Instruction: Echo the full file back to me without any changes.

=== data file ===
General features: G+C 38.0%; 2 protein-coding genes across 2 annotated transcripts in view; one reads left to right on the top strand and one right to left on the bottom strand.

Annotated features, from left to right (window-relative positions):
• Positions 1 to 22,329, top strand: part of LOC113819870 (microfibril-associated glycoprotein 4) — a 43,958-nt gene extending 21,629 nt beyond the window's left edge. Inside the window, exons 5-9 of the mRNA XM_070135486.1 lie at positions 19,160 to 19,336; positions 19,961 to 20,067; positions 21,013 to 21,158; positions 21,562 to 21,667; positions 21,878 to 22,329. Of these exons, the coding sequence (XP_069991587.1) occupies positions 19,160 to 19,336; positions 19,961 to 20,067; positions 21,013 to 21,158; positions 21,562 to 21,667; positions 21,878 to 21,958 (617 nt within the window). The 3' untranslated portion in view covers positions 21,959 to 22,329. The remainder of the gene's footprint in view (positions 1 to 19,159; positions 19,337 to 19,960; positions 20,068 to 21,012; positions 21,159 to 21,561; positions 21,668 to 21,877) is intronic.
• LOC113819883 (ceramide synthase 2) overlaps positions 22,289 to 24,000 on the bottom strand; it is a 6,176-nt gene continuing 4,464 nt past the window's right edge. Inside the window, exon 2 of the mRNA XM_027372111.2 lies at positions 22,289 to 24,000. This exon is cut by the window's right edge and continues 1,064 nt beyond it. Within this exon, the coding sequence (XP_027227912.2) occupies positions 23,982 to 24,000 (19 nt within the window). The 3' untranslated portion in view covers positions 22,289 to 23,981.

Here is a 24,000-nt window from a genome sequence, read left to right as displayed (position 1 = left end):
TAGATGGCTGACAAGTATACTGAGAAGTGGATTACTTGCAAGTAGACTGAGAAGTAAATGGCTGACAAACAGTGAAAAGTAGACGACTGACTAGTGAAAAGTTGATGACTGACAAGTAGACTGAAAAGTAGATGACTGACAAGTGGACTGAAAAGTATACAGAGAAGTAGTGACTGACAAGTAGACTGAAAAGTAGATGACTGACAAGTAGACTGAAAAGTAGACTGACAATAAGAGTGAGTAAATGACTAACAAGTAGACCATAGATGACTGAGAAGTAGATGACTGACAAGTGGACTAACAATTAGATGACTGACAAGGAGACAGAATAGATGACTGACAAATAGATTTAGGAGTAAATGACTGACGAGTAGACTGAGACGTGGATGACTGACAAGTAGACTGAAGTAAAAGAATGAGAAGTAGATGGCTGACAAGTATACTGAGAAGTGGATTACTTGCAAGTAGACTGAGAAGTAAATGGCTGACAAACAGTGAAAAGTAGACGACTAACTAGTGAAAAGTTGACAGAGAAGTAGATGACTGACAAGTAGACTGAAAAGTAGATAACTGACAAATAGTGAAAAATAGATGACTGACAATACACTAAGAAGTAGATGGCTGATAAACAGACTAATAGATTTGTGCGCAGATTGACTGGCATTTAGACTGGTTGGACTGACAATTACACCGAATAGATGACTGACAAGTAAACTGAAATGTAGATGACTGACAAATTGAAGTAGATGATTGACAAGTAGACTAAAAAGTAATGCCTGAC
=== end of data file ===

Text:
General features: G+C 38.0%; 2 protein-coding genes across 2 annotated transcripts in view; one reads left to right on the top strand and one right to left on the bottom strand.

Annotated features, from left to right (window-relative positions):
• Positions 1 to 22,329, top strand: part of LOC113819870 (microfibril-associated glycoprotein 4) — a 43,958-nt gene extending 21,629 nt beyond the window's left edge. Inside the window, exons 5-9 of the mRNA XM_070135486.1 lie at positions 19,160 to 19,336; positions 19,961 to 20,067; positions 21,013 to 21,158; positions 21,562 to 21,667; positions 21,878 to 22,329. Of these exons, the coding sequence (XP_069991587.1) occupies positions 19,160 to 19,336; positions 19,961 to 20,067; positions 21,013 to 21,158; positions 21,562 to 21,667; positions 21,878 to 21,958 (617 nt within the window). The 3' untranslated portion in view covers positions 21,959 to 22,329. The remainder of the gene's footprint in view (positions 1 to 19,159; positions 19,337 to 19,960; positions 20,068 to 21,012; positions 21,159 to 21,561; positions 21,668 to 21,877) is intronic.
• LOC113819883 (ceramide synthase 2) overlaps positions 22,289 to 24,000 on the bottom strand; it is a 6,176-nt gene continuing 4,464 nt past the window's right edge. Inside the window, exon 2 of the mRNA XM_027372111.2 lies at positions 22,289 to 24,000. This exon is cut by the window's right edge and continues 1,064 nt beyond it. Within this exon, the coding sequence (XP_027227912.2) occupies positions 23,982 to 24,000 (19 nt within the window). The 3' untranslated portion in view covers positions 22,289 to 23,981.

Here is a 24,000-nt window from a genome sequence, read left to right as displayed (position 1 = left end):
TAGATGGCTGACAAGTATACTGAGAAGTGGATTACTTGCAAGTAGACTGAGAAGTAAATGGCTGACAAACAGTGAAAAGTAGACGACTGACTAGTGAAAAGTTGATGACTGACAAGTAGACTGAAAAGTAGATGACTGACAAGTGGACTGAAAAGTATACAGAGAAGTAGTGACTGACAAGTAGACTGAAAAGTAGATGACTGACAAGTAGACTGAAAAGTAGACTGACAATAAGAGTGAGTAAATGACTAACAAGTAGACCATAGATGACTGAGAAGTAGATGACTGACAAGTGGACTAACAATTAGATGACTGACAAGGAGACAGAATAGATGACTGACAAATAGATTTAGGAGTAAATGACTGACGAGTAGACTGAGACGTGGATGACTGACAAGTAGACTGAAGTAAAAGAATGAGAAGTAGATGGCTGACAAGTATACTGAGAAGTGGATTACTTGCAAGTAGACTGAGAAGTAAATGGCTGACAAACAGTGAAAAGTAGACGACTAACTAGTGAAAAGTTGACAGAGAAGTAGATGACTGACAAGTAGACTGAAAAGTAGATAACTGACAAATAGTGAAAAATAGATGACTGACAATACACTAAGAAGTAGATGGCTGATAAACAGACTAATAGATTTGTGCGCAGATTGACTGGCATTTAGACTGGTTGGACTGACAATTACACCGAATAGATGACTGACAAGTAAACTGAAATGTAGATGACTGACAAATTGAAGTAGATGATTGACAAGTAGACTAAAAAGTAATGCCTGAC